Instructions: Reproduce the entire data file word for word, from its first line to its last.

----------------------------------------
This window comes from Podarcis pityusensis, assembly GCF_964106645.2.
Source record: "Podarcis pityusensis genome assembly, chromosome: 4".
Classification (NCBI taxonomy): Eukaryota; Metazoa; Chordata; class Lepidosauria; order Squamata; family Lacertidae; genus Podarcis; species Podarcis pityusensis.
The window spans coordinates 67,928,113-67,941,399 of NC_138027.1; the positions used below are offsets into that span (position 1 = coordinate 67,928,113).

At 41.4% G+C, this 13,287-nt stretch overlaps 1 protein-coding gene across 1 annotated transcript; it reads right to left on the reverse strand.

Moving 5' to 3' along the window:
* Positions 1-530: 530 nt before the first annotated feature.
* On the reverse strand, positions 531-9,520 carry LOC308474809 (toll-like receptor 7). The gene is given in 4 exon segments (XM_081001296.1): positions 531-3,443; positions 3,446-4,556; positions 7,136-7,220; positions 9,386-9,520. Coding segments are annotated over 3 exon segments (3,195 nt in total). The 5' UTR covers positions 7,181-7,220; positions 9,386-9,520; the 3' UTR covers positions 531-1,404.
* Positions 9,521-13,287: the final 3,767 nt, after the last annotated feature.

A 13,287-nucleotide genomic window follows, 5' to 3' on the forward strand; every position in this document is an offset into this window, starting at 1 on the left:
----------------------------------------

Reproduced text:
This window comes from Podarcis pityusensis, assembly GCF_964106645.2.
Source record: "Podarcis pityusensis genome assembly, chromosome: 4".
Classification (NCBI taxonomy): Eukaryota; Metazoa; Chordata; class Lepidosauria; order Squamata; family Lacertidae; genus Podarcis; species Podarcis pityusensis.
The window spans coordinates 67,928,113-67,941,399 of NC_138027.1; the positions used below are offsets into that span (position 1 = coordinate 67,928,113).

At 41.4% G+C, this 13,287-nt stretch overlaps 1 protein-coding gene across 1 annotated transcript; it reads right to left on the reverse strand.

Moving 5' to 3' along the window:
* Positions 1-530: 530 nt before the first annotated feature.
* On the reverse strand, positions 531-9,520 carry LOC308474809 (toll-like receptor 7). The gene is given in 4 exon segments (XM_081001296.1): positions 531-3,443; positions 3,446-4,556; positions 7,136-7,220; positions 9,386-9,520. Coding segments are annotated over 3 exon segments (3,195 nt in total). The 5' UTR covers positions 7,181-7,220; positions 9,386-9,520; the 3' UTR covers positions 531-1,404.
* Positions 9,521-13,287: the final 3,767 nt, after the last annotated feature.

A 13,287-nucleotide genomic window follows, 5' to 3' on the forward strand; every position in this document is an offset into this window, starting at 1 on the left: